Montreal Geography Trivia No. 83

Quebec once had a small village called Dixie.

Where is it now?

UPDATE: Enough of you were close that I’ll give it to you. Dixie was a small village (hamlet?) in the 19th century in what is now the lakeshore in western Lachine and eastern Dorval. It had a population of about 300 when it was made part of Lachine. You can see a map of it here from 1894, and another here from 1913 after it became part of Lachine. It only had two roads, Lakeshore Road (now St. Joseph Blvd.) and a “road to station”, which is now 55th Ave.

As Zeke points out below, the name remains in use as that of a small uninhabited island just offshore near where the old town was. And as Jean Naimard points out, there’s also a street in Lachine called Rue Dixie.

20 thoughts on “Montreal Geography Trivia No. 83

  1. dave

    still lots of references to Dixie in Lachine…45th ave was always known as Dixie with I think Dixie travel and maybe another 1 or 2 businesses incorporating the name, Dixie Lanes was the bowling alley and I remember the name “Miss Dixie” as a restaurant but can’t really visualize it. Dixie street runs into both Dixie pool and Dixie Park between 54th and 55th ave. Just west of there in Dorval off of Bouchard is two streets of apartments and a strip mall all known as “Royal Dixie”. Across the street where Queen of Angels is was original site of Royal Montreal Golf Club.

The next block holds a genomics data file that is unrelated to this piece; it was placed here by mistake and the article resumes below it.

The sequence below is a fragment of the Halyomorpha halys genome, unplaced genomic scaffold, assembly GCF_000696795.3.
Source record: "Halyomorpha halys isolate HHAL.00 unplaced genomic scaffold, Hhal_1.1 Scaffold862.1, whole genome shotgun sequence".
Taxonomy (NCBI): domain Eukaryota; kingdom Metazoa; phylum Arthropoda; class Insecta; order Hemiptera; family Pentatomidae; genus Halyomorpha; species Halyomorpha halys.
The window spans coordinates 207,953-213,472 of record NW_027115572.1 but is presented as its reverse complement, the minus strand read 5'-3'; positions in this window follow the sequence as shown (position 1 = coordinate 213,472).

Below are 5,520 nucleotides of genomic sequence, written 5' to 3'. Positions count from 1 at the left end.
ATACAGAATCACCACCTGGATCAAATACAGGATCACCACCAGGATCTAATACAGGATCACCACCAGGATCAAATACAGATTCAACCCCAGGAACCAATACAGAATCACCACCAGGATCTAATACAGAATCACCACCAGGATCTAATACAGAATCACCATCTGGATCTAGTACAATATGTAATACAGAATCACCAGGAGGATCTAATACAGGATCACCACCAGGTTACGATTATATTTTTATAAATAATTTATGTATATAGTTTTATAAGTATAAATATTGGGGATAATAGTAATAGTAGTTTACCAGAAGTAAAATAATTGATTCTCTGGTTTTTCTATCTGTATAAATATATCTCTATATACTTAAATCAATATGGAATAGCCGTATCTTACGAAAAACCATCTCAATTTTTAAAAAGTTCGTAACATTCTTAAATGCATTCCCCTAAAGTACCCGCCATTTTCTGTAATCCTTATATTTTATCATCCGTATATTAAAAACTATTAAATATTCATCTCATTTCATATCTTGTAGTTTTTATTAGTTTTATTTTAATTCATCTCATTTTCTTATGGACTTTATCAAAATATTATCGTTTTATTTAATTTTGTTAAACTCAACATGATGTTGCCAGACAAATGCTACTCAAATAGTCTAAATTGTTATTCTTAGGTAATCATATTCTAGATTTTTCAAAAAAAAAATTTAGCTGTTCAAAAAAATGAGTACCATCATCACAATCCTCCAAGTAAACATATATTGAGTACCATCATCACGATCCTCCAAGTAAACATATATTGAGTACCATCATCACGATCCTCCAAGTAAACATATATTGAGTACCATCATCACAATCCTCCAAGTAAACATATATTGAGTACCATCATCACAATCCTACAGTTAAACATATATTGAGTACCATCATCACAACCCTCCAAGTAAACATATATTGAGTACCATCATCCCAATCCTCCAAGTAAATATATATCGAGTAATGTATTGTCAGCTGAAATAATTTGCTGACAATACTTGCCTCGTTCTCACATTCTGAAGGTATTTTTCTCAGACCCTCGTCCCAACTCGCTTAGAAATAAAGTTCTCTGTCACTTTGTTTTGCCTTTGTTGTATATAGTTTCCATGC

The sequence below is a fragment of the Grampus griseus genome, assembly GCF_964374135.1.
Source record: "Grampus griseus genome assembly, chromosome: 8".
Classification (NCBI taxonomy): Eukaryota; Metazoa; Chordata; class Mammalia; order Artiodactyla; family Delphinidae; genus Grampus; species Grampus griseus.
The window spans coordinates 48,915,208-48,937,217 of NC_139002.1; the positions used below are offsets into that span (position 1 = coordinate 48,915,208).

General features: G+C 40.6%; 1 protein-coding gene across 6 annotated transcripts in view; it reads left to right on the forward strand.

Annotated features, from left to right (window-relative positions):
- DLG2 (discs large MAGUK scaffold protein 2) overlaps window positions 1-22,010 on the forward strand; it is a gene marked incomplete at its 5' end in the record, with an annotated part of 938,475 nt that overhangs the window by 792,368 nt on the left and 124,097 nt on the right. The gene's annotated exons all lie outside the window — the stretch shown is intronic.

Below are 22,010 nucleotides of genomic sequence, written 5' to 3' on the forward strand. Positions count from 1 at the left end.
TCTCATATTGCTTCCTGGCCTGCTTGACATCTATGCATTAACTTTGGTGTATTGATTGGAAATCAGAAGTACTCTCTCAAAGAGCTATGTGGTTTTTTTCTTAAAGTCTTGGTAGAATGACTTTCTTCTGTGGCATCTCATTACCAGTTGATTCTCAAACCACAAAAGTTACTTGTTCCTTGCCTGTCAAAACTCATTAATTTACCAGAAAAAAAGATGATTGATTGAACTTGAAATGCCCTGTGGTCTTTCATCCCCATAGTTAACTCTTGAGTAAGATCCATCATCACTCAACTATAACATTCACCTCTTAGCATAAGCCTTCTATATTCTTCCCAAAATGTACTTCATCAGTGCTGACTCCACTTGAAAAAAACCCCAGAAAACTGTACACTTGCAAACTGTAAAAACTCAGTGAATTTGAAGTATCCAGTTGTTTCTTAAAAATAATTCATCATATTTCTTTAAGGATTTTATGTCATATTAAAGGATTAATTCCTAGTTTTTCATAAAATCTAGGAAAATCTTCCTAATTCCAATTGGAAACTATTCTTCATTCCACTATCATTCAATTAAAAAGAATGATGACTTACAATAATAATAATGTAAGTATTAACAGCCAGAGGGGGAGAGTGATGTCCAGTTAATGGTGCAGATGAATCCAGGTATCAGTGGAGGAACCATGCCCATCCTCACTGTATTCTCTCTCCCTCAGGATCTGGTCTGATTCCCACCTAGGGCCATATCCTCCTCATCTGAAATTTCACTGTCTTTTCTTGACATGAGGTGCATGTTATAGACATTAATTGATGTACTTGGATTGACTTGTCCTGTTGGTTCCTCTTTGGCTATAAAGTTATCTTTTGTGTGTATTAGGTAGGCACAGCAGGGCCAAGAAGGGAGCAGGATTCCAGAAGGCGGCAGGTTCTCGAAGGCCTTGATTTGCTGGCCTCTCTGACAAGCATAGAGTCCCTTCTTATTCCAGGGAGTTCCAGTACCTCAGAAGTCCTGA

1. UsedToBeOurHangout

      The “Miss Dixie” restaurant was at the very end of the western corner of 45th Avenue at boul. Saint Joseph. That building is no longer there. Today, that restaurant would now be facing a metered parking area and behind it now are a series of large tri-story condos along boul. Saint Joseph.

  2. Jim

    There was even a Montreal Tramways Company streetcar out to Dixie. The route was called the “Lachine Extension” or the “92” running from 44th Avenue and Broadway, west on Broadway, north on 45th Avenue, then west on a private right-of-way (most of which today is René Huguet Street) to 56th Avenue (Dixie). The route was single-tracked and only one streetcar served the line shuttling back and forth between the ends of the route.

    Dixie also had its own CNR station (named Dixie) when that railway’s mainline still ran through Lachine. Most of Victoria Street would later be built on the former railway right-of-way after the CNR moved their mainline north of the the old 2 and 20 highway in the very early 1960s. Dixie was served by some local trains and CNR’s West Island commuter trains until the CNR discontinued their West Island commuter service and left it all to the CPR.

    As noted by others, there are still many references to Dixie in business names, a street and an island.

    1. Marc

      What about the Miss Dixie restaurant on 45th Ave.? Or did the language police make them change the name?

      That closed decades ago. Two banks, two deps, a hair salon, and a vet clinic are all that’s left on 45th.


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